Sunday, July 27, 2014

Here's a fascinating story in Governing about Missouri's approach to alleviating a physician shortage in rural areas.  (Thanks to the folks at Commonwealth Magazine for the tip in one of their daily newsletters.)  The lede:

A new Missouri law allows recent medical school graduates to practice primary care in underserved areas without completing a residency in a teaching hospital.

The Missouri State Medical Association, the law’s chief backer, is calling it an unprecedented effort to help deal with doctor shortages in rural and other underserved areas, but opponents raise questions about whether circumventing the traditional path to the exam room will do more harm than good. 

The article goes on to explain:

Missouri’s law, signed by Gov. Jay Nixon earlier this month, carves out a new classification called “assistant physician.” The law allows medical school graduates who have completed their licensing exams but haven't finished a residency to practice immediately in underserved areas. These graduates have to join a primary care practice of a “collaborating physician” who agrees to accept responsibility for an assistant physician. An assistant physician, who can legally be called a doctor, has to practice continually with his or her collaborating physician for one month before being able to serve independently.

My buddy Rosemary Gibson, a board member at the Accreditation Council for Graduate Medical Education, doesn't like the idea.  She is:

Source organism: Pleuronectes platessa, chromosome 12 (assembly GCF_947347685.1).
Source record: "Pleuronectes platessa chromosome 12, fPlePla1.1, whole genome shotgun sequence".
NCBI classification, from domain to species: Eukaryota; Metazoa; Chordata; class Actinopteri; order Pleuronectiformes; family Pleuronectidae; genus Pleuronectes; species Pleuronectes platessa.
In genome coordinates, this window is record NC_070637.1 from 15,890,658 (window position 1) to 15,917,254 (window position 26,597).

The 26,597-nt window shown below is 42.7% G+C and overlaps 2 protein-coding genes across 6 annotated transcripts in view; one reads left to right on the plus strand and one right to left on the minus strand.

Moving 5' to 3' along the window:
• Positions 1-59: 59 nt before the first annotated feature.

warning other states not to follow Missouri's lead because rural residents are sicker, older and poorer, on average, than the country as a whole. She said the Missouri law goes well beyond the scope-of-practice laws that have popped up in state legislatures. 

“On the surface, it looks like a quick fix, but I think it really behooves [policymakers] to do their homework, to understand what it means to have a graduate of a medical school be called doctor, to have prescriptive authority for powerful drugs like narcotics, to accurately dose and treat people,” she said. “Primary care is not simple. If you have a lot of older people living in rural areas, they have a lot of co-morbidities [such as diabetes combined with heart disease].”

I've run the story by other experts in medical education.  Another buddy, Dave Mayer, said:

I don't like the new law either. But it made me think and ask myself the following question: What is worse...Putting a new medical school graduate on an acute care hospital floor July 1st and asking them to take care of many hospitalized patients into the evening with little in-house supervision or asking a new medical school graduate on July 1st to take care of a few non-acute, non-hospitalized patients in a clinic where there is another fully trained/completed residency MD on site during the time they are working? Both have serious flaws but the second non-acute scenario sounds less scary to me. 
Of course, it can be a false choice to compare one scenario to the other, but the point is well made.  What's your take?


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